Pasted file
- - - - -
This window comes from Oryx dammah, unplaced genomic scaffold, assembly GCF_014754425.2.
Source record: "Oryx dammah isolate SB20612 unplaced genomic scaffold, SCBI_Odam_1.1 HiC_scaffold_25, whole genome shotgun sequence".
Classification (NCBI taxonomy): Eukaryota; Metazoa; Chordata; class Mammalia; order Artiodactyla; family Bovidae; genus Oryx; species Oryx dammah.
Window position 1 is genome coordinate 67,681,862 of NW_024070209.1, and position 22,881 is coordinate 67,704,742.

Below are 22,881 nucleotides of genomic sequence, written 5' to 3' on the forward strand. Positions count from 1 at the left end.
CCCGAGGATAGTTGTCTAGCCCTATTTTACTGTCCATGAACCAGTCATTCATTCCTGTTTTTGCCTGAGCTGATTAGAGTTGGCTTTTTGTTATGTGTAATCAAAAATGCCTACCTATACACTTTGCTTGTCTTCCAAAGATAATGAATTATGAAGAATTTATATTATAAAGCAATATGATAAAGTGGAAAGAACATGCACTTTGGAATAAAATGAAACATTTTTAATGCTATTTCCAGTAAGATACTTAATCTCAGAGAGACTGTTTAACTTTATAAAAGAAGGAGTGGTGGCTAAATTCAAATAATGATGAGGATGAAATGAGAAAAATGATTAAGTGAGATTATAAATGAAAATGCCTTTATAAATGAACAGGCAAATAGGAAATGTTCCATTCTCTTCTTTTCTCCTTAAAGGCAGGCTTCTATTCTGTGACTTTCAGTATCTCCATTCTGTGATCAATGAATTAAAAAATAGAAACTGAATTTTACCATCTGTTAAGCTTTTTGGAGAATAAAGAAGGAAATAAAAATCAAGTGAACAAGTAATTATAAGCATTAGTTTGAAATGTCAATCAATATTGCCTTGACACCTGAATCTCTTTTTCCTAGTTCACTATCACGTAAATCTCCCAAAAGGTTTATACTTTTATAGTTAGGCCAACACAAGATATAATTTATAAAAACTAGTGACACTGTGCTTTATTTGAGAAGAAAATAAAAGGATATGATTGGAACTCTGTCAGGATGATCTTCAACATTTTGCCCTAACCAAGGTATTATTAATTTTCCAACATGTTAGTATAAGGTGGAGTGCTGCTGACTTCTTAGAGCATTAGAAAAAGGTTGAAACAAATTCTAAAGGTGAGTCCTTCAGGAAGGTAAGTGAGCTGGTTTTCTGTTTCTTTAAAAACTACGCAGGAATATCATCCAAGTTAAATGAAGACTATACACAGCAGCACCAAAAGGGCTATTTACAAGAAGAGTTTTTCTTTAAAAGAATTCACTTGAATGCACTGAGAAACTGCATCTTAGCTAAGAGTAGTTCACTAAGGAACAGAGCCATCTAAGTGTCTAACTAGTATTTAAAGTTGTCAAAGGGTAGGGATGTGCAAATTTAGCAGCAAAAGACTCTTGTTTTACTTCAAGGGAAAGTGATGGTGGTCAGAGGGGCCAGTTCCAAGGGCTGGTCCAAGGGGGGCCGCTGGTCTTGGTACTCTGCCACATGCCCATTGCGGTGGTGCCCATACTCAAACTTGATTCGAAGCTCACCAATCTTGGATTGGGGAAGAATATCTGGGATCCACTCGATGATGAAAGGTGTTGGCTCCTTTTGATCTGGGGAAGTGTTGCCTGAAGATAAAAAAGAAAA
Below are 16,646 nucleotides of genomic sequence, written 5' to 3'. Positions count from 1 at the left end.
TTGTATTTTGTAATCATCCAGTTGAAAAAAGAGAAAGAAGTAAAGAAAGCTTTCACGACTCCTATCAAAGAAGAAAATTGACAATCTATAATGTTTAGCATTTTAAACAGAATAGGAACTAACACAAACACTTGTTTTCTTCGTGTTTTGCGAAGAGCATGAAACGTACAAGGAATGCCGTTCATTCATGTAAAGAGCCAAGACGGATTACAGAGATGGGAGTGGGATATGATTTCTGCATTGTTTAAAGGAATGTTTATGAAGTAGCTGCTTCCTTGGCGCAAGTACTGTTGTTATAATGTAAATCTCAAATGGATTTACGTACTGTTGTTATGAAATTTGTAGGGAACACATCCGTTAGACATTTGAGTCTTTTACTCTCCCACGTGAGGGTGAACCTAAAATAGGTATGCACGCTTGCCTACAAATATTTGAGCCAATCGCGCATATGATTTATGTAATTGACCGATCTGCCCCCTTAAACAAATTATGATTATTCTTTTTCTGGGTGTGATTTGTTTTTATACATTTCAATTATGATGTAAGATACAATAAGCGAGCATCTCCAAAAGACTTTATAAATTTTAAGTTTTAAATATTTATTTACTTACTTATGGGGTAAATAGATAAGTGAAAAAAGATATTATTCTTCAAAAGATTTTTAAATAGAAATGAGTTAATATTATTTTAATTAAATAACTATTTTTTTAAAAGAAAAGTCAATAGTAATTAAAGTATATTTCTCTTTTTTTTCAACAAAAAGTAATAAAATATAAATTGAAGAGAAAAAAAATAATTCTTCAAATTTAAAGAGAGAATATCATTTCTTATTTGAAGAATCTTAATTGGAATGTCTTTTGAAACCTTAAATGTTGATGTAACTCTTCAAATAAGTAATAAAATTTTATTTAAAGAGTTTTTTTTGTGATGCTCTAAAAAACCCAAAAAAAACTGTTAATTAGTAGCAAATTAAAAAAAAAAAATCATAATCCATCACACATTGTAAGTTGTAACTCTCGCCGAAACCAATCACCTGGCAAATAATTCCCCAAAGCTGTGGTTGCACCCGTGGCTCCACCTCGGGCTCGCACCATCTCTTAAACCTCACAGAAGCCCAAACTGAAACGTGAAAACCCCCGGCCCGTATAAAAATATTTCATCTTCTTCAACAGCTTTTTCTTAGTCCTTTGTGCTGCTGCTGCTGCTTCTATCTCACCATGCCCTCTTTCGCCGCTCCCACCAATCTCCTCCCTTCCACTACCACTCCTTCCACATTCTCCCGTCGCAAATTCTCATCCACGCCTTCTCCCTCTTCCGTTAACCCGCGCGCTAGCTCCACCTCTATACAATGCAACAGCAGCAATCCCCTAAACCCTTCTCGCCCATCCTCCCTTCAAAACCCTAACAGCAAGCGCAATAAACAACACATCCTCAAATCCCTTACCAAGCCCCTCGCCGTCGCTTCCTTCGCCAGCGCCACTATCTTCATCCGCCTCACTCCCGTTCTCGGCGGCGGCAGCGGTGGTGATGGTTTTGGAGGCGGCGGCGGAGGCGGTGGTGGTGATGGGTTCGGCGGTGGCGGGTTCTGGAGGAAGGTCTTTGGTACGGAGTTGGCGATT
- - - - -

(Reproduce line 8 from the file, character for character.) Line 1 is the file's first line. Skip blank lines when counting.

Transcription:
TTGTATTTTGTAATCATCCAGTTGAAAAAAGAGAAAGAAGTAAAGAAAGCTTTCACGACTCCTATCAAAGAAGAAAATTGACAATCTATAATGTTTAGCATTTTAAACAGAATAGGAACTAACACAAACACTTGTTTTCTTCGTGTTTTGCGAAGAGCATGAAACGTACAAGGAATGCCGTTCATTCATGTAAAGAGCCAAGACGGATTACAGAGATGGGAGTGGGATATGATTTCTGCATTGTTTAAAGGAATGTTTATGAAGTAGCTGCTTCCTTGGCGCAAGTACTGTTGTTATAATGTAAATCTCAAATGGATTTACGTACTGTTGTTATGAAATTTGTAGGGAACACATCCGTTAGACATTTGAGTCTTTTACTCTCCCACGTGAGGGTGAACCTAAAATAGGTATGCACGCTTGCCTACAAATATTTGAGCCAATCGCGCATATGATTTATGTAATTGACCGATCTGCCCCCTTAAACAAATTATGATTATTCTTTTTCTGGGTGTGATTTGTTTTTATACATTTCAATTATGATGTAAGATACAATAAGCGAGCATCTCCAAAAGACTTTATAAATTTTAAGTTTTAAATATTTATTTACTTACTTATGGGGTAAATAGATAAGTGAAAAAAGATATTATTCTTCAAAAGATTTTTAAATAGAAATGAGTTAATATTATTTTAATTAAATAACTATTTTTTTAAAAGAAAAGTCAATAGTAATTAAAGTATATTTCTCTTTTTTTTCAACAAAAAGTAATAAAATATAAATTGAAGAGAAAAAAAATAATTCTTCAAATTTAAAGAGAGAATATCATTTCTTATTTGAAGAATCTTAATTGGAATGTCTTTTGAAACCTTAAATGTTGATGTAACTCTTCAAATAAGTAATAAAATTTTATTTAAAGAGTTTTTTTTGTGATGCTCTAAAAAACCCAAAAAAAACTGTTAATTAGTAGCAAATTAAAAAAAAAAAATCATAATCCATCACACATTGTAAGTTGTAACTCTCGCCGAAACCAATCACCTGGCAAATAATTCCCCAAAGCTGTGGTTGCACCCGTGGCTCCACCTCGGGCTCGCACCATCTCTTAAACCTCACAGAAGCCCAAACTGAAACGTGAAAACCCCCGGCCCGTATAAAAATATTTCATCTTCTTCAACAGCTTTTTCTTAGTCCTTTGTGCTGCTGCTGCTGCTTCTATCTCACCATGCCCTCTTTCGCCGCTCCCACCAATCTCCTCCCTTCCACTACCACTCCTTCCACATTCTCCCGTCGCAAATTCTCATCCACGCCTTCTCCCTCTTCCGTTAACCCGCGCGCTAGCTCCACCTCTATACAATGCAACAGCAGCAATCCCCTAAACCCTTCTCGCCCATCCTCCCTTCAAAACCCTAACAGCAAGCGCAATAAACAACACATCCTCAAATCCCTTACCAAGCCCCTCGCCGTCGCTTCCTTCGCCAGCGCCACTATCTTCATCCGCCTCACTCCCGTTCTCGGCGGCGGCAGCGGTGGTGATGGTTTTGGAGGCGGCGGCGGAGGCGGTGGTGGTGATGGGTTCGGCGGTGGCGGGTTCTGGAGGAAGGTCTTTGGTACGGAGTTGGCGATT